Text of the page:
Essentially Bust

BY JAMIE FOSTER

The Brexit Party’s warnings to Boris Johnson and Dominic Cummings last night about not reheating the May withdrawal deal are nothing new. As if the Conservatives don’t know that May’s deal is a dead duck. The more important warning from the Brexit Party relates to money. £39Bn may not seem like that much money in the round of years of trade – let alone some of the forex deals that daily cross the desks of traders in London – but it’s money that worries the hell out of the EU. A clean break Brexit scares them as much as it rattles surrender-supporters in the UK like Benn and Cooper.

Speaking to the Daily Express Richard Tice has said this week that the EU’s only regret over the UK’s decision to leave is the loss of our money. He said without our financial contribution the EU is essentially bust. This is why, he claimed, that EU heavyweights have been saying they regret Britain’s decision to leave. He went on to say that leaving without a deal was the best option for the country to escape the EU’s daft rules and regulations.

Is Tice exaggerating? Perhaps not. 

Mr Tice said, “we are one of the major financial contributors so if we leave someone has to pick up our exorbitant bill. I’ve been saying for months that without our £39Bn they are essentially bust. That is why they are so desperate for us to pay the bill and we have been foolish enough to accept it.”

Nigel Farage has repeatedly condemned the clause in Theresa May’s withdrawal bill that forces us to pay the £39Bn. The fee is to deal with our previous spending commitments as well as a two year implementation stage. Boris Johnson has said that if we leave without a deal the money isn’t strictly speaking owing. The EU has attacked the Prime Minister on this point, saying that a future free trade agreement would be put in jeopardy if the money is not paid.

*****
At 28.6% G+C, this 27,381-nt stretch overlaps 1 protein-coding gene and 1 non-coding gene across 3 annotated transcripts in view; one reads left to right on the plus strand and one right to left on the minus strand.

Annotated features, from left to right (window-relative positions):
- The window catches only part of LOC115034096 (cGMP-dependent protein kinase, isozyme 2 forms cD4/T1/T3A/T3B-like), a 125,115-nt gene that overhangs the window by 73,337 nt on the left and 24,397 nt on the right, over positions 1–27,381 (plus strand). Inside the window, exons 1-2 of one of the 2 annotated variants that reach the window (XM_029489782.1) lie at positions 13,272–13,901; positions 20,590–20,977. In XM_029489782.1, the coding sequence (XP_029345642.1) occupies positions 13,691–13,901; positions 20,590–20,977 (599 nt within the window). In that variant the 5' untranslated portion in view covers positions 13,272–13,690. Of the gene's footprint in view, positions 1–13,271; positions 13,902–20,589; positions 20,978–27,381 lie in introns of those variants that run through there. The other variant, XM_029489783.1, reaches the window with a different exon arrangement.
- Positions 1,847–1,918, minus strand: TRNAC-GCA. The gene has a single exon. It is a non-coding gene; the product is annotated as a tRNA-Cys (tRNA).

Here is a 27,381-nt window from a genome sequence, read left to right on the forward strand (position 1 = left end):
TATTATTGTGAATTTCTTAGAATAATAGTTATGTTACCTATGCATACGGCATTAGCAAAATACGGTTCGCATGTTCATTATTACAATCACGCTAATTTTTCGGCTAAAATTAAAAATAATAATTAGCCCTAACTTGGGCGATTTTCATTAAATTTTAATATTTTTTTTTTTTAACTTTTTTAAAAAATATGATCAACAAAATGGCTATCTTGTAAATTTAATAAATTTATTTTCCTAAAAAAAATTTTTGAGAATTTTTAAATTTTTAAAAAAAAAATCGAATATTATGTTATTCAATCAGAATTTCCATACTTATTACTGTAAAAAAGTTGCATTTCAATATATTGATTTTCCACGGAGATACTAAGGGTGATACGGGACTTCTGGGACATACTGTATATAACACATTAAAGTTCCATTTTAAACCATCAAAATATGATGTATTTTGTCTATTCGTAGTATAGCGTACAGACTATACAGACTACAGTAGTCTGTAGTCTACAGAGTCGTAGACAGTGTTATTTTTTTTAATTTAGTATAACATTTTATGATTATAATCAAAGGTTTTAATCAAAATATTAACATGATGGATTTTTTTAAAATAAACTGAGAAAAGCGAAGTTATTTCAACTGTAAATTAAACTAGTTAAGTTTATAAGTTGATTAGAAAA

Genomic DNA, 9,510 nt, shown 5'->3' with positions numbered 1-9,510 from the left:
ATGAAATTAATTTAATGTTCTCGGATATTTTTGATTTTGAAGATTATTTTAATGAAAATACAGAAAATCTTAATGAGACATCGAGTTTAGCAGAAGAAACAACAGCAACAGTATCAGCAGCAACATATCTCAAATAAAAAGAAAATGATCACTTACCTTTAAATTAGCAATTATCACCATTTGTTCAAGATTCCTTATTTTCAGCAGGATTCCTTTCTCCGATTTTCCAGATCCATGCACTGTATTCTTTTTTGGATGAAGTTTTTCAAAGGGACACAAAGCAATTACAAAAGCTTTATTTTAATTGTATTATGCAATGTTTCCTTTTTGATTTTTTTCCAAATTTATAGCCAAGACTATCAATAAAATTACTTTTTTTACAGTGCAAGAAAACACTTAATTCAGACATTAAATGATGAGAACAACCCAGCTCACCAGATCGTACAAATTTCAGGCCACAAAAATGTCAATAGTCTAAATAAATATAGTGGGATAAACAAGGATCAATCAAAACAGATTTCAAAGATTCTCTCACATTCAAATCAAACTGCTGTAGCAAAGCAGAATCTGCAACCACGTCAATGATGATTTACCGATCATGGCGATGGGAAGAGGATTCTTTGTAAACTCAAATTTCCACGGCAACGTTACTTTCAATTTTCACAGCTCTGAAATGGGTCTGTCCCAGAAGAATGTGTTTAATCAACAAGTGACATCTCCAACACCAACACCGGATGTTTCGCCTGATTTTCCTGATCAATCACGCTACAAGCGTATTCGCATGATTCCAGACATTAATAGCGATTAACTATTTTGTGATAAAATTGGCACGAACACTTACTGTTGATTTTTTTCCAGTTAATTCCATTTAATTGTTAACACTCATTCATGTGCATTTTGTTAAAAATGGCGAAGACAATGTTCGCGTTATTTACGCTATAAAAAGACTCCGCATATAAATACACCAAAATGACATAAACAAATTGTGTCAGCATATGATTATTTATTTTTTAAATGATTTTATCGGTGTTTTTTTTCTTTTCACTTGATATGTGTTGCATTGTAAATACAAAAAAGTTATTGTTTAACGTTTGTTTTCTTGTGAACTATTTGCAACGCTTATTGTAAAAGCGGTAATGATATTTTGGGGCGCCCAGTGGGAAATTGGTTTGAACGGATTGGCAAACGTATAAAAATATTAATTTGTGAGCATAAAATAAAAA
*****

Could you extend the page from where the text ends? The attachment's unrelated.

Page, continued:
There is little remaining time for the Prime Minister to get a new deal with the EU. There appears to have been little in the way of negotiation going on to try to achieve it. If the plan is to leave without a deal the Prime Minister will have shot the Brexit Party’s fox. The question remains how he can get us out without a deal in the face of parliament’s opposition. If, on the other hand, the PM comes back with a deal the likelihood is that the Brexit Party will oppose any deal he comes back with and will put pressure on Tory MPs to oppose it too.

The perfect scenario is  a deal that no one opposes but it is highly unlikely the PM will be able to achieve that in the time that is remaining. If there is a way to leave on 31 October without a deal at least that will remove the threat of the Brexit Party altogether from a Tory perspective.

There is no doubt the EU will suffer from the loss of our financial contribution. It is an open question as to what they can do to fill the gap that our leaving will create. It would appear logical to think that this would be a reason to try to ensure they continue to trade with us on the best possible terms. The revenue from our trade could go some way to make up for the lack of our direct contributions. The only trouble is the EU doesn’t have logic at the heart of its decision making.

For our part the best possible outcome may be leaving without a deal. We could then keep the £39Bn and call the EU’s bluff on its own interest in free trade with us. We could get on with making free trade deals – out of necessity – with other countries around the world including the US. President Trump has said there is a huge amount more trade that could be done between the two countries in the event of a free trade agreement.

It may be that even in the event of a no deal exit we end up paying some or all of the £39Bn that the EU wants from us in order to try to ensure good future relations with the EU. It is not in our interest for the EU to go bust so this payment may be a sacrifice we end up having to make in order to keep the EU’s head above water. In the end our future trade with them should ensure that we make back the amount we hand over – that is sound business, whereas paying over £39Bn for nowt is not.

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